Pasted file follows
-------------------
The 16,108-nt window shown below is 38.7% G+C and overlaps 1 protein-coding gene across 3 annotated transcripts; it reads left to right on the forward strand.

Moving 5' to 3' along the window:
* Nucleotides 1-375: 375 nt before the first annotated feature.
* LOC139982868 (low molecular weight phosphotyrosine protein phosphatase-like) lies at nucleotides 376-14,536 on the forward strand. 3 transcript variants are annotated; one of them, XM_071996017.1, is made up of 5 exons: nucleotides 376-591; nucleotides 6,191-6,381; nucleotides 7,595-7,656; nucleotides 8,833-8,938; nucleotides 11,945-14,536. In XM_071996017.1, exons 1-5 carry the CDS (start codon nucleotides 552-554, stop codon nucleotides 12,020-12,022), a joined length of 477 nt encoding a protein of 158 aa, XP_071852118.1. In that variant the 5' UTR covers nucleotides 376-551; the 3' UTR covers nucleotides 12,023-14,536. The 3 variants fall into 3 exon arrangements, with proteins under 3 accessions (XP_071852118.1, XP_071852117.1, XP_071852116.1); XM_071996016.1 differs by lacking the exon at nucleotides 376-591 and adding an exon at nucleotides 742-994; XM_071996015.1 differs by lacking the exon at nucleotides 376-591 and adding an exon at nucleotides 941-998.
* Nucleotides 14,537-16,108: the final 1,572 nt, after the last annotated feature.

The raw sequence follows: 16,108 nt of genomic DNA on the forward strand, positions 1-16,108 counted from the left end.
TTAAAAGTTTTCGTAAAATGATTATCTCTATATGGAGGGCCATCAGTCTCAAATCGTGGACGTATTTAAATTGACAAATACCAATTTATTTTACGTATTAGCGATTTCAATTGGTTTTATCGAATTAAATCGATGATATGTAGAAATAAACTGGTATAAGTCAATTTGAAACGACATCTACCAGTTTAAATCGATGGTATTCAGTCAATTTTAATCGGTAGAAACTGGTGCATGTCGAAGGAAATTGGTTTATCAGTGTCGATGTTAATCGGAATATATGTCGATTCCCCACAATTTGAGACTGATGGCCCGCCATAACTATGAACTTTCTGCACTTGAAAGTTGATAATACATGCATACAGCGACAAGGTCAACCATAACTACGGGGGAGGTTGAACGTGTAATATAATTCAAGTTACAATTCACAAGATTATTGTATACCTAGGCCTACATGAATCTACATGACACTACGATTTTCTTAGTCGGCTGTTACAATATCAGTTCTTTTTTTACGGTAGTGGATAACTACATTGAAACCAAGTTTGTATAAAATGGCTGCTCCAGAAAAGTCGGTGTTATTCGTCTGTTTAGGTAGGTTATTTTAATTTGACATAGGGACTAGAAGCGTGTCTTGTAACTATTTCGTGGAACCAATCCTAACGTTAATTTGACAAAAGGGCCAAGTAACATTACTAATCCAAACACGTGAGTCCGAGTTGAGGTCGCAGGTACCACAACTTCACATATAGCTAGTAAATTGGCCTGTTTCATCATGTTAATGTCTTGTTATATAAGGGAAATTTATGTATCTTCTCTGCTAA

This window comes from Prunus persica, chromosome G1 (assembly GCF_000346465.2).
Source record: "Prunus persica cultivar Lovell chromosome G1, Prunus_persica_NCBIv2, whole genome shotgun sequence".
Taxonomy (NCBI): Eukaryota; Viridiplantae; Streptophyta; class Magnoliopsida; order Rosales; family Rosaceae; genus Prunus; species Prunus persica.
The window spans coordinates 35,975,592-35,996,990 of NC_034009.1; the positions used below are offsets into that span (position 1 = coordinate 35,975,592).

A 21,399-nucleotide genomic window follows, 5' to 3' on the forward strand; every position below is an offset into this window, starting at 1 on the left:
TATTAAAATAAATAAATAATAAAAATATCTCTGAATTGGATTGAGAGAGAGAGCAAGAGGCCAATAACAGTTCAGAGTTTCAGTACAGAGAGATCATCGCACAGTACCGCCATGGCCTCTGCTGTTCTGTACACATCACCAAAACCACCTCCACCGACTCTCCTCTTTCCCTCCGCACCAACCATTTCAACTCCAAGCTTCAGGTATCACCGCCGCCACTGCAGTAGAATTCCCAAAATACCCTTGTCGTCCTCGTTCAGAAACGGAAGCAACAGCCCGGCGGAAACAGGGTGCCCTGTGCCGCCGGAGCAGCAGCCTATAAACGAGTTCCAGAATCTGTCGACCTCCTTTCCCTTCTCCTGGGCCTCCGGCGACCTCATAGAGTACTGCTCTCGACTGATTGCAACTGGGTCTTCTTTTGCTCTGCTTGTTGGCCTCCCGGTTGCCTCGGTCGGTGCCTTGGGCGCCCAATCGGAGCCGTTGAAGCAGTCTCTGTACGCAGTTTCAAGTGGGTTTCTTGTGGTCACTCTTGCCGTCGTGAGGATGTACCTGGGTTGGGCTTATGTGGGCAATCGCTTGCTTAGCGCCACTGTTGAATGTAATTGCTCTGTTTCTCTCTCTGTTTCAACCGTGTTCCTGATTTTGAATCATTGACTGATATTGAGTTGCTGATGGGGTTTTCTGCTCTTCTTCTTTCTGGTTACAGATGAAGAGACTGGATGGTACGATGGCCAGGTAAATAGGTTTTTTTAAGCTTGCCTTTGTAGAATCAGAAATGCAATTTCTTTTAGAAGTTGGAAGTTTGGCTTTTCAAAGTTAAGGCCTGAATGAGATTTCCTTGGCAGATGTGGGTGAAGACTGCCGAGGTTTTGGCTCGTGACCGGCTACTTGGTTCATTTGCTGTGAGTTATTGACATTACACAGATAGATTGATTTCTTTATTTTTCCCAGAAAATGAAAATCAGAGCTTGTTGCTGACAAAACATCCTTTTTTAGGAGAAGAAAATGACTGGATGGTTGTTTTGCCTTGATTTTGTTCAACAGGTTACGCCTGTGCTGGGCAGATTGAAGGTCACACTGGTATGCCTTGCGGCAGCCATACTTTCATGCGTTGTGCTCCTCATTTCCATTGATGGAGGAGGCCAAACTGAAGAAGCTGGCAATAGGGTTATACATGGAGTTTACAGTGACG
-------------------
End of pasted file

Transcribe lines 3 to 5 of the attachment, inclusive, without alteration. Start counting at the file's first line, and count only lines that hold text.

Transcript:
* Nucleotides 1-375: 375 nt before the first annotated feature.
* LOC139982868 (low molecular weight phosphotyrosine protein phosphatase-like) lies at nucleotides 376-14,536 on the forward strand. 3 transcript variants are annotated; one of them, XM_071996017.1, is made up of 5 exons: nucleotides 376-591; nucleotides 6,191-6,381; nucleotides 7,595-7,656; nucleotides 8,833-8,938; nucleotides 11,945-14,536. In XM_071996017.1, exons 1-5 carry the CDS (start codon nucleotides 552-554, stop codon nucleotides 12,020-12,022), a joined length of 477 nt encoding a protein of 158 aa, XP_071852118.1. In that variant the 5' UTR covers nucleotides 376-551; the 3' UTR covers nucleotides 12,023-14,536. The 3 variants fall into 3 exon arrangements, with proteins under 3 accessions (XP_071852118.1, XP_071852117.1, XP_071852116.1); XM_071996016.1 differs by lacking the exon at nucleotides 376-591 and adding an exon at nucleotides 742-994; XM_071996015.1 differs by lacking the exon at nucleotides 376-591 and adding an exon at nucleotides 941-998.
* Nucleotides 14,537-16,108: the final 1,572 nt, after the last annotated feature.